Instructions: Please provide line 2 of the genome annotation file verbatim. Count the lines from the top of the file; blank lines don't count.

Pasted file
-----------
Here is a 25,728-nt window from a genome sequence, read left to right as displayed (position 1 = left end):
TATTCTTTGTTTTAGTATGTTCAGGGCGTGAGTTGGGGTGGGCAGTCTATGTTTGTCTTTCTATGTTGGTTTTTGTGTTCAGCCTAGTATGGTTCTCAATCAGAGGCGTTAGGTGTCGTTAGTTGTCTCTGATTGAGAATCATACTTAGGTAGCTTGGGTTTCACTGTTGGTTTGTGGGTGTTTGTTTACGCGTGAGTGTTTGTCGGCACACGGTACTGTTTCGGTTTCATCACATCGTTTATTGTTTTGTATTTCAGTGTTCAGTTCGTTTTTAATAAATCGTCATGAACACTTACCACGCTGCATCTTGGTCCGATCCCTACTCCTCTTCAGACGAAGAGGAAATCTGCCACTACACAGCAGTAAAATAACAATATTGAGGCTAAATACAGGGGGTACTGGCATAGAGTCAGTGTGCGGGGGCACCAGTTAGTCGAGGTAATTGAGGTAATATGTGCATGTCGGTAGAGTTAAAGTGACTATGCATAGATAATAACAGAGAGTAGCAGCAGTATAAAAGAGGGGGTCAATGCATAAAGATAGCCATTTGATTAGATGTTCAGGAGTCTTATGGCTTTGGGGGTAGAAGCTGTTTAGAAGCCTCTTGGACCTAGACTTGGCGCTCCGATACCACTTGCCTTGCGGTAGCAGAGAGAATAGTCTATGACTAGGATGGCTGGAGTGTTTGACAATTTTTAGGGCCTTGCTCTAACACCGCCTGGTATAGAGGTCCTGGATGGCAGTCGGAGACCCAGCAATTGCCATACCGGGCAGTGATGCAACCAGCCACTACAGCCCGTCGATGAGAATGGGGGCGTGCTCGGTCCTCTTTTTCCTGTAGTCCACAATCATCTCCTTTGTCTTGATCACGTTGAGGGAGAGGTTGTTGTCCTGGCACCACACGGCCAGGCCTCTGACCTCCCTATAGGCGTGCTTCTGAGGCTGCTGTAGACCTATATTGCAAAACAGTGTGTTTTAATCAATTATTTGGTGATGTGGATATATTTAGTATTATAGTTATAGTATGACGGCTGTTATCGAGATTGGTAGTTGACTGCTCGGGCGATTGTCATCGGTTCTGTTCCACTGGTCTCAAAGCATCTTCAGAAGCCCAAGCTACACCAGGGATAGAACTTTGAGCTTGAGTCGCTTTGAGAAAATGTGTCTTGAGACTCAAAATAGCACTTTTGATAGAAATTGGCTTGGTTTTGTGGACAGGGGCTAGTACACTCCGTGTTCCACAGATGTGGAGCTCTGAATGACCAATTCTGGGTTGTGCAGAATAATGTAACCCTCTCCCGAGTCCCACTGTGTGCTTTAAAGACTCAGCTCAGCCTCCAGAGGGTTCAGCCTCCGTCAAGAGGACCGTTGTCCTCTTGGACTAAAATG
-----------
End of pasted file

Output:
TATTCTTTGTTTTAGTATGTTCAGGGCGTGAGTTGGGGTGGGCAGTCTATGTTTGTCTTTCTATGTTGGTTTTTGTGTTCAGCCTAGTATGGTTCTCAATCAGAGGCGTTAGGTGTCGTTAGTTGTCTCTGATTGAGAATCATACTTAGGTAGCTTGGGTTTCACTGTTGGTTTGTGGGTGTTTGTTTACGCGTGAGTGTTTGTCGGCACACGGTACTGTTTCGGTTTCATCACATCGTTTATTGTTTTGTATTTCAGTGTTCAGTTCGTTTTTAATAAATCGTCATGAACACTTACCACGCTGCATCTTGGTCCGATCCCTACTCCTCTTCAGACGAAGAGGAAATCTGCCACTACACAGCAGTAAAATAACAATATTGAGGCTAAATACAGGGGGTACTGGCATAGAGTCAGTGTGCGGGGGCACCAGTTAGTCGAGGTAATTGAGGTAATATGTGCATGTCGGTAGAGTTAAAGTGACTATGCATAGATAATAACAGAGAGTAGCAGCAGTATAAAAGAGGGGGTCAATGCATAAAGATAGCCATTTGATTAGATGTTCAGGAGTCTTATGGCTTTGGGGGTAGAAGCTGTTTAGAAGCCTCTTGGACCTAGACTTGGCGCTCCGATACCACTTGCCTTGCGGTAGCAGAGAGAATAGTCTATGACTAGGATGGCTGGAGTGTTTGACAATTTTTAGGGCCTTGCTCTAACACCGCCTGGTATAGAGGTCCTGGATGGCAGTCGGAGACCCAGCAATTGCCATACCGGGCAGTGATGCAACCAGCCACTACAGCCCGTCGATGAGAATGGGGGCGTGCTCGGTCCTCTTTTTCCTGTAGTCCACAATCATCTCCTTTGTCTTGATCACGTTGAGGGAGAGGTTGTTGTCCTGGCACCACACGGCCAGGCCTCTGACCTCCCTATAGGCGTGCTTCTGAGGCTGCTGTAGACCTATATTGCAAAACAGTGTGTTTTAATCAATTATTTGGTGATGTGGATATATTTAGTATTATAGTTATAGTATGACGGCTGTTATCGAGATTGGTAGTTGACTGCTCGGGCGATTGTCATCGGTTCTGTTCCACTGGTCTCAAAGCATCTTCAGAAGCCCAAGCTACACCAGGGATAGAACTTTGAGCTTGAGTCGCTTTGAGAAAATGTGTCTTGAGACTCAAAATAGCACTTTTGATAGAAATTGGCTTGGTTTTGTGGACAGGGGCTAGTACACTCCGTGTTCCACAGATGTGGAGCTCTGAATGACCAATTCTGGGTTGTGCAGAATAATGTAACCCTCTCCCGAGTCCCACTGTGTGCTTTAAAGACTCAGCTCAGCCTCCAGAGGGTTCAGCCTCCGTCAAGAGGACCGTTGTCCTCTTGGACTAAAATG